How to contribute to make India a more mentally aware and mentally well/healthy nation?

Within our nation, there is a common misconception that our collectivistic culture and the presence of family somehow acts a ‘shield’ from mental health concerns. While it is a great source of support, its existence should not be treated as the solution or an excuse to ignore mental health concerns.
Cognitive neuroscience researcher, Tali Sharot, states that individuals are less likely to believe that an event can happen to themselves- the optimism bias. More often than not, I have noticed, in my therapeutic practice, people have an almost unconscious tendency to assume that they are somewhat immune to experiencing any sort of mental health concern. Sharot found that preventive mental health care options remain in the dark, courtesy this assumption.
To gain a better understanding, let’s examine some relevant statistics. According to the W.H.O. (2018), India is the most depressed country followed by China and U.S.A. The National Mental Health Survey (2015-16) further found that nearly 150 million Indians need active interventions, across genders and ages. The number of suicides is also exponentially increasing at the rate of 170,000 deaths in a year (Patel et al, 2012 in The Lancet).
The factors contributing to mental health concerns are numerous and are unique to the individual experiencing them. However, the biggest societal problem today is stigma. Denial that mental health concerns impact only others and not the self feeds into the stigma associated with mental health concerns. This leads to the unfortunate attitude that we all are familiar with: “log kya kahenge?”. This very epidemic (as I often like to term it) is at the helm of the uphill journey towards reducing the stigma and prevents people from seeking help.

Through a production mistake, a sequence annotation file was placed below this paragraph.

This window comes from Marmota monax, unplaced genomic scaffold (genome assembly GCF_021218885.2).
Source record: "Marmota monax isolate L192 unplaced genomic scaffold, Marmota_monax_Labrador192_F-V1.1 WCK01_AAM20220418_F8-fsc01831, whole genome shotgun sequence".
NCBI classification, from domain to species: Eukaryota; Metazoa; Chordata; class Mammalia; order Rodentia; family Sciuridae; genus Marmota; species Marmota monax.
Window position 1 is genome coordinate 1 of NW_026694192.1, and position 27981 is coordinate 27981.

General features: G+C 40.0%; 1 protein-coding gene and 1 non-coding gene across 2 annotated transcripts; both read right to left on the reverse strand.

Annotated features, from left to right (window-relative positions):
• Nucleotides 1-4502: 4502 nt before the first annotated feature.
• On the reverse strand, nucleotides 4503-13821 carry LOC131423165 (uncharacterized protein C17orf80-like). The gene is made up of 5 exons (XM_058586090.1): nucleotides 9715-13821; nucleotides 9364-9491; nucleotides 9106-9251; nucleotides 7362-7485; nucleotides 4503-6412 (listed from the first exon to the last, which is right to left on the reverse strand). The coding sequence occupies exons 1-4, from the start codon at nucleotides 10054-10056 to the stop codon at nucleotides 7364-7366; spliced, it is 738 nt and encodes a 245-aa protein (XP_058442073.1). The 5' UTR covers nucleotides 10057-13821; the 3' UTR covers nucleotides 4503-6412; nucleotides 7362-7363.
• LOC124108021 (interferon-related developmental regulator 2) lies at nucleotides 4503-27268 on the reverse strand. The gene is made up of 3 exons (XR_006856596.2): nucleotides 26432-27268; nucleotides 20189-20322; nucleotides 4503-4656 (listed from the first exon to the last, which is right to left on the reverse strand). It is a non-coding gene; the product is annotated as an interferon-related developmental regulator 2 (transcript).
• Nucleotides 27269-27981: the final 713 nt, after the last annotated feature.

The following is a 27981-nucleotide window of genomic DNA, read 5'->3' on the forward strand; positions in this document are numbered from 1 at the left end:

So how do we begin to confront the elephant in the room, as a nation?
For starters- being open to talking sensitively about mental health. It is time to do away with tiptoeing around mental health topics and to stop demeaning individuals who seek help. This begins at home and in schools, from a young age. Adults who seek help and talk about it encourage youngsters by their example and set off positive trends.
The need of the hour is to shift the perspective to “mental well-being” and convey that seeking mental health help is as commonplace and necessary as a general physical check-up.
It is time to normalize seeking help to look after one’s mental health and talking about it openly. Regular programs sensitizing students, teachers and parents to mental health concerns and therapy will help reduce the taboo, earlier on. A general multi-pronged effort is not just important but incumbent and mandatory.
Individuals do not view seeking help for a mental health concern as the main obstacle- rather it is the fear of our society’s judgement and disapproval.
It’s time we, as a nation, look out for one other and start addressing mental health with compassion and empathy instead of judgment.

Image source-Google


Dishaa Desai

Psychologist & Outreach Associate, Mpower – The Centre